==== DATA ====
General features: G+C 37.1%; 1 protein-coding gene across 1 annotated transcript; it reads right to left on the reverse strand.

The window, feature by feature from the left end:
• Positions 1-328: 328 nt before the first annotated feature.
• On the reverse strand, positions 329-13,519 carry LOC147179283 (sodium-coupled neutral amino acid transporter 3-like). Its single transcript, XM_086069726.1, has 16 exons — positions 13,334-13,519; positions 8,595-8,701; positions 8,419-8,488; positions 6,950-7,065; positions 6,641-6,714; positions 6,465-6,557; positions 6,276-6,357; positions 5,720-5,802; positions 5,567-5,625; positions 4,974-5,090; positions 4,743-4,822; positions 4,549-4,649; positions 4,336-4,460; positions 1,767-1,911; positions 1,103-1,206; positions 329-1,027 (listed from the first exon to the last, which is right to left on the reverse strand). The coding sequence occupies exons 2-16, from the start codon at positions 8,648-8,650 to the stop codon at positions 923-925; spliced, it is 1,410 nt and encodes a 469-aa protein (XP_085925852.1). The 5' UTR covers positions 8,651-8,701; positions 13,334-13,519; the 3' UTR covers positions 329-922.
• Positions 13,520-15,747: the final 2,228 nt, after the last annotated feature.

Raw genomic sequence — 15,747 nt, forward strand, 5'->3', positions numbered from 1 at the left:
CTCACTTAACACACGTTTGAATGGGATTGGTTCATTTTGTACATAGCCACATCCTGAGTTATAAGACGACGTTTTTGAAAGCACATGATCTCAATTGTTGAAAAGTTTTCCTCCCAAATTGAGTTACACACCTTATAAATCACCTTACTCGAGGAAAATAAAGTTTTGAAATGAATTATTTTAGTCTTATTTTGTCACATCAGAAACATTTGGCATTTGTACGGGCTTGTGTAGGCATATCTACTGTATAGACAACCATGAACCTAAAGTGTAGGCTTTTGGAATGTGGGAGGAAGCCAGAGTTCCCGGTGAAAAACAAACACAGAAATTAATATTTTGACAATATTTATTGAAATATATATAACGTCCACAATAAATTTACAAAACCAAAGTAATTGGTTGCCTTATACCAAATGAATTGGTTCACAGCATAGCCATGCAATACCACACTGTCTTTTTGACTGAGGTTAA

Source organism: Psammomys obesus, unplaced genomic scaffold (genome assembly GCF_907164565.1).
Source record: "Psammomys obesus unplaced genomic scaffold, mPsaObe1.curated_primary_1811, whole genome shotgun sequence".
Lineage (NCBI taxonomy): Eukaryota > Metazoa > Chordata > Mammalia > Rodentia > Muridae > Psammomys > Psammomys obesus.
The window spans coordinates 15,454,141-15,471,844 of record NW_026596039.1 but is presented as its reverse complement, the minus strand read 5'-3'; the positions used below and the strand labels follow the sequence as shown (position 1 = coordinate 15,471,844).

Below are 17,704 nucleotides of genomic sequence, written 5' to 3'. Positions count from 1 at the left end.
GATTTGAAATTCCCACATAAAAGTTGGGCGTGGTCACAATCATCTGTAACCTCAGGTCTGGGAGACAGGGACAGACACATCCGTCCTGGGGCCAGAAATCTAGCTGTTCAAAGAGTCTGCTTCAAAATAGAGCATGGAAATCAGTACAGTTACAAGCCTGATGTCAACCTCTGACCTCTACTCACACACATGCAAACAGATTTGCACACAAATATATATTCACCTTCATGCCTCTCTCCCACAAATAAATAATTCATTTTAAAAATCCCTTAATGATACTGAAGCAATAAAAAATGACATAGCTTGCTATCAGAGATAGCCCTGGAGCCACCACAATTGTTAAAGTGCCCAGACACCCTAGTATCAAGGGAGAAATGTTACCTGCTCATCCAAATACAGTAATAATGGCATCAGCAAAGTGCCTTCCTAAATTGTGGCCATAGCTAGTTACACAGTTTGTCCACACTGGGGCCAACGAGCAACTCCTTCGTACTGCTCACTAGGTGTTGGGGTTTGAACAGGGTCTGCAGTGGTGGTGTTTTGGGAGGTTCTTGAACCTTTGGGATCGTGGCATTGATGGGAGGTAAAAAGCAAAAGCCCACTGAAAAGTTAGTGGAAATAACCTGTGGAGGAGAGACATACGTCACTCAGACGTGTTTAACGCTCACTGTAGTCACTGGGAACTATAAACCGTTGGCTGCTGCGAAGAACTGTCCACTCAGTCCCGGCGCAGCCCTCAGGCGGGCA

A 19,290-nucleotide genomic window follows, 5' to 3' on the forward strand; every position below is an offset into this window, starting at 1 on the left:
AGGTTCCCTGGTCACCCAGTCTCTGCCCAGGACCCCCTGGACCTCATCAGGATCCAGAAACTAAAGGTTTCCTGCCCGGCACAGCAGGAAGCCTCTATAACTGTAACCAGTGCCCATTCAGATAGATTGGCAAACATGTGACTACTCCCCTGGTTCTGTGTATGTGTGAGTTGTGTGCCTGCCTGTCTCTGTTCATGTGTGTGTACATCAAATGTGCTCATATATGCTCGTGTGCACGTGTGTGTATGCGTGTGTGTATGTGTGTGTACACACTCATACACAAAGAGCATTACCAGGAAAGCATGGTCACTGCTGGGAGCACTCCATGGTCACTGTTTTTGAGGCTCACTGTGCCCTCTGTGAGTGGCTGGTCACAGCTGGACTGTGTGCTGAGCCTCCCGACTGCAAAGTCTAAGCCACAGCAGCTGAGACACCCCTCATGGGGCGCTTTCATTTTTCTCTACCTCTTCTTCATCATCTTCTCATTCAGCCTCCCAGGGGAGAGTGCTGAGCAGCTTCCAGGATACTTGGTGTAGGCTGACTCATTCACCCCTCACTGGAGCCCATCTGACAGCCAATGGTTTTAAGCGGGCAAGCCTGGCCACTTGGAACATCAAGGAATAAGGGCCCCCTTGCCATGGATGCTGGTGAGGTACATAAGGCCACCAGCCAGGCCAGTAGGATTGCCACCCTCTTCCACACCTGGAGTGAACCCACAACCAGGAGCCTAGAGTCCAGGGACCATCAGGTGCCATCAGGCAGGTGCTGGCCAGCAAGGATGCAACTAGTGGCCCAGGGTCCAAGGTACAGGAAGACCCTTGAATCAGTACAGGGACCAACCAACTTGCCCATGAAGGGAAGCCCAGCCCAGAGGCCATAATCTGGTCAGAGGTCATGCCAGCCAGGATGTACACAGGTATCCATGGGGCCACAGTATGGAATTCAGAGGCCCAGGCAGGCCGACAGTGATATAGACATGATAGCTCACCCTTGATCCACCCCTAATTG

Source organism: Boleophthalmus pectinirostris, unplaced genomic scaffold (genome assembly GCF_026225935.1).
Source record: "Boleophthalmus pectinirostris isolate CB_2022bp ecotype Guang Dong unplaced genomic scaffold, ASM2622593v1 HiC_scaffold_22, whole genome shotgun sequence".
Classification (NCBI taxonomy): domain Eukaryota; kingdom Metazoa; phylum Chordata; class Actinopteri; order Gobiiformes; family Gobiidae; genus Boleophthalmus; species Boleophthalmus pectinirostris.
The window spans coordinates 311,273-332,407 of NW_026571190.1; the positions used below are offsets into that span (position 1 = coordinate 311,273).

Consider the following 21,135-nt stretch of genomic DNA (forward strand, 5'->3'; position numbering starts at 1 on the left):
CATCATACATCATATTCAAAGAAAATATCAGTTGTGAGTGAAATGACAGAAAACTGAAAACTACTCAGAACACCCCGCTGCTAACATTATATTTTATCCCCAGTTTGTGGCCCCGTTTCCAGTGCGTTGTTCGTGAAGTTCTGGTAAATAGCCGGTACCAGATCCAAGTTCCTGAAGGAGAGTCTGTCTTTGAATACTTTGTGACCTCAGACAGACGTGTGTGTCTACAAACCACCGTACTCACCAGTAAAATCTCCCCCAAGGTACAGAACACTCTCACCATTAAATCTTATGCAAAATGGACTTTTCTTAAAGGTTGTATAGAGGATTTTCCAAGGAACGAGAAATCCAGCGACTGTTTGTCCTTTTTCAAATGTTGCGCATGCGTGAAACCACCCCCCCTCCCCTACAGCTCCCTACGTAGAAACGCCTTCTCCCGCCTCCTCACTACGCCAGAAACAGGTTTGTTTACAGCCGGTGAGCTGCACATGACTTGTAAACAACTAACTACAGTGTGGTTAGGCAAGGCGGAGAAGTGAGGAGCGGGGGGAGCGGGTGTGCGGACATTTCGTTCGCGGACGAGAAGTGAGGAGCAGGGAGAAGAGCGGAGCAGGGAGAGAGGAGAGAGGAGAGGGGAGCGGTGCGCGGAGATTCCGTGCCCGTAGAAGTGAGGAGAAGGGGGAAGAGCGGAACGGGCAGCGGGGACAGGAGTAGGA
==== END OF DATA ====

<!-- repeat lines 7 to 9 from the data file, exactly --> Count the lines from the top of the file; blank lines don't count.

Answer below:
CTCACTTAACACACGTTTGAATGGGATTGGTTCATTTTGTACATAGCCACATCCTGAGTTATAAGACGACGTTTTTGAAAGCACATGATCTCAATTGTTGAAAAGTTTTCCTCCCAAATTGAGTTACACACCTTATAAATCACCTTACTCGAGGAAAATAAAGTTTTGAAATGAATTATTTTAGTCTTATTTTGTCACATCAGAAACATTTGGCATTTGTACGGGCTTGTGTAGGCATATCTACTGTATAGACAACCATGAACCTAAAGTGTAGGCTTTTGGAATGTGGGAGGAAGCCAGAGTTCCCGGTGAAAAACAAACACAGAAATTAATATTTTGACAATATTTATTGAAATATATATAACGTCCACAATAAATTTACAAAACCAAAGTAATTGGTTGCCTTATACCAAATGAATTGGTTCACAGCATAGCCATGCAATACCACACTGTCTTTTTGACTGAGGTTAA

Source organism: Psammomys obesus, unplaced genomic scaffold (genome assembly GCF_907164565.1).
Source record: "Psammomys obesus unplaced genomic scaffold, mPsaObe1.curated_primary_1811, whole genome shotgun sequence".